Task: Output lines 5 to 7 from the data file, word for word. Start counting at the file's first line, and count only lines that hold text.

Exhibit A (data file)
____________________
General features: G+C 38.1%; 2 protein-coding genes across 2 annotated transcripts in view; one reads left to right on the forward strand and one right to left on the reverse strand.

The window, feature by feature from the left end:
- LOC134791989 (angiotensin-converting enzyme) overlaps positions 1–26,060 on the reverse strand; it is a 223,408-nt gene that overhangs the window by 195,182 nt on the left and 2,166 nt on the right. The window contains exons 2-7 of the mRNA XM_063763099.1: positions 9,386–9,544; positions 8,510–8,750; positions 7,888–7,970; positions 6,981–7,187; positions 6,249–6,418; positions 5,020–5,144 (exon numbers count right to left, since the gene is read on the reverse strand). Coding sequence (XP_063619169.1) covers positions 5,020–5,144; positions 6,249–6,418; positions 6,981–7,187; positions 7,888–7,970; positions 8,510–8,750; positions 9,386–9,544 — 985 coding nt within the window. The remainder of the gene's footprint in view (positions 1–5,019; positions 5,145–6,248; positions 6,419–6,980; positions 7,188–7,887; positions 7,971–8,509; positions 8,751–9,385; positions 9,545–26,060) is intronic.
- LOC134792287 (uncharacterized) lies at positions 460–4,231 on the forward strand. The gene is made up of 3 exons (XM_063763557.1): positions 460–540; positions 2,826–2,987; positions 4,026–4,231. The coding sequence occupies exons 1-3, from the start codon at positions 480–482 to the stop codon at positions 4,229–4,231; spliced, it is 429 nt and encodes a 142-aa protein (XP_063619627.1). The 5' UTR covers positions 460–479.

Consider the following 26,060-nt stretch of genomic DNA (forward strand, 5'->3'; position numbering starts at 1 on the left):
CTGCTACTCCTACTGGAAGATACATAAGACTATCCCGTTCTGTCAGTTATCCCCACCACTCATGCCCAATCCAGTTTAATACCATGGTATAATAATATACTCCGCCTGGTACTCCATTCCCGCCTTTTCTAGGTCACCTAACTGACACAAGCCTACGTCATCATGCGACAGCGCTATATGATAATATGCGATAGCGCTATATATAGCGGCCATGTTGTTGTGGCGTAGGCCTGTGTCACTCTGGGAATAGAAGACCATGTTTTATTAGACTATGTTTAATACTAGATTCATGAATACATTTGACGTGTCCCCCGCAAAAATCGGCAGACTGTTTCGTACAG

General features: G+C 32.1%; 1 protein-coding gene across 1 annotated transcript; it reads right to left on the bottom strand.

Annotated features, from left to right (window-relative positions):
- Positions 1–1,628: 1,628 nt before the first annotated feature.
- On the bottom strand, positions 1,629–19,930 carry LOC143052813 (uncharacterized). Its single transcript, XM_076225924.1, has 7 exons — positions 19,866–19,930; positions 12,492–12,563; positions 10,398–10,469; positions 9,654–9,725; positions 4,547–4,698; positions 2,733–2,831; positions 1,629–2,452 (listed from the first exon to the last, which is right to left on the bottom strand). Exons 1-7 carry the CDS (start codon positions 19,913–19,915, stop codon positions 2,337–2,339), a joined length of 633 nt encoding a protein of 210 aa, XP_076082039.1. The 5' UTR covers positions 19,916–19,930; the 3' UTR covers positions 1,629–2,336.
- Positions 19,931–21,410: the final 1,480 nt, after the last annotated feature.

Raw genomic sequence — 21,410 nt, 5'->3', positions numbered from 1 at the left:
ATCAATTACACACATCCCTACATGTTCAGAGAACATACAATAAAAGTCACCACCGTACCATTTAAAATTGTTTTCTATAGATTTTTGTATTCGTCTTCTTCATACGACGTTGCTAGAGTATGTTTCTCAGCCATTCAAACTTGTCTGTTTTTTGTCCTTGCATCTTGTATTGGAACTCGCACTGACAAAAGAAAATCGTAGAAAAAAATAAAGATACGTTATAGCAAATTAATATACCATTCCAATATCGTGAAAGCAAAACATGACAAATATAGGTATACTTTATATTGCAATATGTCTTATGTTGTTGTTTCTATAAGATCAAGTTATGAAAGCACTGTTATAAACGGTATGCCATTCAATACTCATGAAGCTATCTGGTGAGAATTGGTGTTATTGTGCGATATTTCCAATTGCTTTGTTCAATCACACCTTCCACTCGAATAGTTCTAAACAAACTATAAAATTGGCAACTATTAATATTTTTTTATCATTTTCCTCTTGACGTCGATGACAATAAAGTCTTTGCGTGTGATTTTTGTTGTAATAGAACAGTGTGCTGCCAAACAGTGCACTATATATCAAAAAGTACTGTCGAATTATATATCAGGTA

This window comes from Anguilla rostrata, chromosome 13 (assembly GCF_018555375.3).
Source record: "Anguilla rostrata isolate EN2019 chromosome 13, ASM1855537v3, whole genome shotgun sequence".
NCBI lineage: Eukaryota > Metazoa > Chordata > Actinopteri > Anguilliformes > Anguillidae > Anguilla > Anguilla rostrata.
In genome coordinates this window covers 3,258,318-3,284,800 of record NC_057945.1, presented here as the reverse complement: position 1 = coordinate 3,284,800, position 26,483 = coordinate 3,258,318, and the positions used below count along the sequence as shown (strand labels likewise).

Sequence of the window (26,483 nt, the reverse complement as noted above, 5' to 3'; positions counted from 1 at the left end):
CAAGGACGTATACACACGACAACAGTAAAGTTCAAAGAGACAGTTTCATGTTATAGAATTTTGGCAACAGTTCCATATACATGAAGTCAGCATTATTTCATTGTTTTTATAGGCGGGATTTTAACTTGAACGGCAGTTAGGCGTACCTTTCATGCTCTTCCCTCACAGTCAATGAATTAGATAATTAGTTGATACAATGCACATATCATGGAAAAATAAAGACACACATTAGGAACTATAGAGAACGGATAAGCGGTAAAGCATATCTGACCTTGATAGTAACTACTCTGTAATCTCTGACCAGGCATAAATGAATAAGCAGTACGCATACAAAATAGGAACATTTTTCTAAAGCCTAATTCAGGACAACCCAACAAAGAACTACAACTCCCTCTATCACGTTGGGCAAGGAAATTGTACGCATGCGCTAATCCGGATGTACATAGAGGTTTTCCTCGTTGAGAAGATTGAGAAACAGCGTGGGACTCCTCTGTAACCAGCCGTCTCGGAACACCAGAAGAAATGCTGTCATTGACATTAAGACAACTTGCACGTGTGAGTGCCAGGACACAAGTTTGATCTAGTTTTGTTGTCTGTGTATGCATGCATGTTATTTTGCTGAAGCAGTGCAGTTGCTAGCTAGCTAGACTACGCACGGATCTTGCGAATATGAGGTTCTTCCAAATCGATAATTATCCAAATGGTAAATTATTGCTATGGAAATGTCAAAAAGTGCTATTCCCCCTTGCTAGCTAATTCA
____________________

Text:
Consider the following 26,060-nt stretch of genomic DNA (forward strand, 5'->3'; position numbering starts at 1 on the left):
CTGCTACTCCTACTGGAAGATACATAAGACTATCCCGTTCTGTCAGTTATCCCCACCACTCATGCCCAATCCAGTTTAATACCATGGTATAATAATATACTCCGCCTGGTACTCCATTCCCGCCTTTTCTAGGTCACCTAACTGACACAAGCCTACGTCATCATGCGACAGCGCTATATGATAATATGCGATAGCGCTATATATAGCGGCCATGTTGTTGTGGCGTAGGCCTGTGTCACTCTGGGAATAGAAGACCATGTTTTATTAGACTATGTTTAATACTAGATTCATGAATACATTTGACGTGTCCCCCGCAAAAATCGGCAGACTGTTTCGTACAG

General features: G+C 32.1%; 1 protein-coding gene across 1 annotated transcript; it reads right to left on the bottom strand.